13. If you have to say anything further then say? : I have nothing further to say.
14. The date and time of starting of D.D. and completion of D.D. : 8.25 A.M.
8.35 A.M. 10.3.2003.
There is no presence of police at the time when above deposition is recorded.
The patient is conscious and
D.D. is recorded before me.
Sd/- Medical Officer, Amreli 8.25 to 8.35 A.M. D.D. recorded in my presence.
Sd/- Thumb impression of right leg of Rekhaben Jayraj as both hands are burnt the thumb impression of Right leg of Rekhaben is taken.
Sd/- Executive Magistrate, Amreli.”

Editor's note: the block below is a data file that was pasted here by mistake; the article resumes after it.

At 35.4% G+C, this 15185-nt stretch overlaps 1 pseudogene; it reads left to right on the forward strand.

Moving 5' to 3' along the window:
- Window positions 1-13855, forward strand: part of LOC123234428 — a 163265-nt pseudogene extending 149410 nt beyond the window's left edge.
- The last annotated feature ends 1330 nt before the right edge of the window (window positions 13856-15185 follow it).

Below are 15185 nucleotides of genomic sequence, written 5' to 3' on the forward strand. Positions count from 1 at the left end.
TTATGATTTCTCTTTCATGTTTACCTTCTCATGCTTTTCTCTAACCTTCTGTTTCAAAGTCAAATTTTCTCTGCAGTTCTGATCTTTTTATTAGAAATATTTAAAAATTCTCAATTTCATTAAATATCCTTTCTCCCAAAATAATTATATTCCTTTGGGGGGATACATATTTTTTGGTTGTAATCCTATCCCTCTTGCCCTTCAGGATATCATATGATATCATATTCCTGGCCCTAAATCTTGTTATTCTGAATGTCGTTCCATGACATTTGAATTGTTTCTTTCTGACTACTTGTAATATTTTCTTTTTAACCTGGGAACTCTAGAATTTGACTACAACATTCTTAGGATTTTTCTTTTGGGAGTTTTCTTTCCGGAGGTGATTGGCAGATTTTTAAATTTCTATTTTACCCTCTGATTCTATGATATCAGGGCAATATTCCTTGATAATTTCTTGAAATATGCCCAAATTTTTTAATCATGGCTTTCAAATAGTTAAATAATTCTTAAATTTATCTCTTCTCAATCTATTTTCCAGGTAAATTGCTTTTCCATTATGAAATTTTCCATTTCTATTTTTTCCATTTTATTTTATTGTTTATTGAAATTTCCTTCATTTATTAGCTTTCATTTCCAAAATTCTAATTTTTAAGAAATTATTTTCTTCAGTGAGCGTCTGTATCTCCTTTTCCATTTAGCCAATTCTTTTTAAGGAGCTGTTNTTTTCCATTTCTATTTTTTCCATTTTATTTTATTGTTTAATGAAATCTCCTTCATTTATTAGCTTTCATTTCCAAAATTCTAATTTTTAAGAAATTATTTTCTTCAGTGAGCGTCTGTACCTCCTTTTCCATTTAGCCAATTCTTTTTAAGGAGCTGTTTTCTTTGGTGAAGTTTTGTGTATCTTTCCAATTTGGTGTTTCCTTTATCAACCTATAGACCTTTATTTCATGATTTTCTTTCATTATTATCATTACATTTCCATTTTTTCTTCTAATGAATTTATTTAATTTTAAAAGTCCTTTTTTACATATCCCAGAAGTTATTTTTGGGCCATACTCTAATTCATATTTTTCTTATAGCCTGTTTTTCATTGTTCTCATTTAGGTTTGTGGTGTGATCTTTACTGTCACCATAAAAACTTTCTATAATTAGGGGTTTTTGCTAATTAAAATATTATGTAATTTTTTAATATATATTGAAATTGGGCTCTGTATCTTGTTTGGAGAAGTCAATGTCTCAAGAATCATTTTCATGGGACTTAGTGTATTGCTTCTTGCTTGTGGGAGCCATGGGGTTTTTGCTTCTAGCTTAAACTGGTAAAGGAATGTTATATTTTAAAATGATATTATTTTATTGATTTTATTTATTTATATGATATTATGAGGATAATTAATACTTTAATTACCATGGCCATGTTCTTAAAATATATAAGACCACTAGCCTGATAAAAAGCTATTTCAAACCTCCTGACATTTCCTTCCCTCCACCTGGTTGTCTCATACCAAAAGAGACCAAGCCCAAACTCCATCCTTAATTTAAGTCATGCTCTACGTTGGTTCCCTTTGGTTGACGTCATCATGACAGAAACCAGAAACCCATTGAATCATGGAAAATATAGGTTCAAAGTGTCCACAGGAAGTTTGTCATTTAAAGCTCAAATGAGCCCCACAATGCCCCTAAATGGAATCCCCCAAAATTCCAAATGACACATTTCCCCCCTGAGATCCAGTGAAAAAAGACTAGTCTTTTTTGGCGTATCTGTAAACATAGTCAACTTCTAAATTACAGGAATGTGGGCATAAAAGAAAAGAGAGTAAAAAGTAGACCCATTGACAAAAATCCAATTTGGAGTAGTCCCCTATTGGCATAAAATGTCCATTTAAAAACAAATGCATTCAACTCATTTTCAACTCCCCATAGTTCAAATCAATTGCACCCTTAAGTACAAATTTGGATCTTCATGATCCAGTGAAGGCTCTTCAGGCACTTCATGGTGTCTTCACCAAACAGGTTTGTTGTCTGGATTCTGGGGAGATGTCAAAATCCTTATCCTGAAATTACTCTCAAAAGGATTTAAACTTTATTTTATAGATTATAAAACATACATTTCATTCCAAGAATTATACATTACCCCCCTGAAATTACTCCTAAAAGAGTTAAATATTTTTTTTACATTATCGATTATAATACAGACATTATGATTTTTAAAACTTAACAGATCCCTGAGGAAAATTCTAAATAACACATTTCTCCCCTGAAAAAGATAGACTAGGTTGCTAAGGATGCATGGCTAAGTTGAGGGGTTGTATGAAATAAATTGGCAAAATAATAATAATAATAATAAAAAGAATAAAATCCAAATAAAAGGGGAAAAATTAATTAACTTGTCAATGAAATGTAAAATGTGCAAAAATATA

7) It is relevant to point out here that in both the statements mentioned above, the deceased has not named her husband or his family members. Though when a specific question was put to her that what exactly happened on that night, she narrated that on 10.03.2003, at about 5 o’clock in the morning, when all other family members were sleeping in the house, an unknown person came near her and took her into the kitchen. She further narrated that he poured kerosene on her and set her on fire and went away from the place. She further gave a statement that the unknown person was an outsider who was wearing white clothes. On hearing her cries, other family members also woke up and admitted her in the hospital at Amreli. There is no denying the fact that the deceased was in her matrimonial home at the time of the incident and all other family members were also present in the house at the relevant time. In both the dying declarations recorded by two independent witnesses after following the due process of law, she gave a statement that the person was unknown and there was no involvement of her in-laws or husband. Both the statements are consistent and there is no contradiction as to the role of the respondent herein. From a perusal of the statements made before the Executive Magistrate as well as the police officer, it becomes very clear 10 that there was no involvement of the respondent herein in the commission of offence.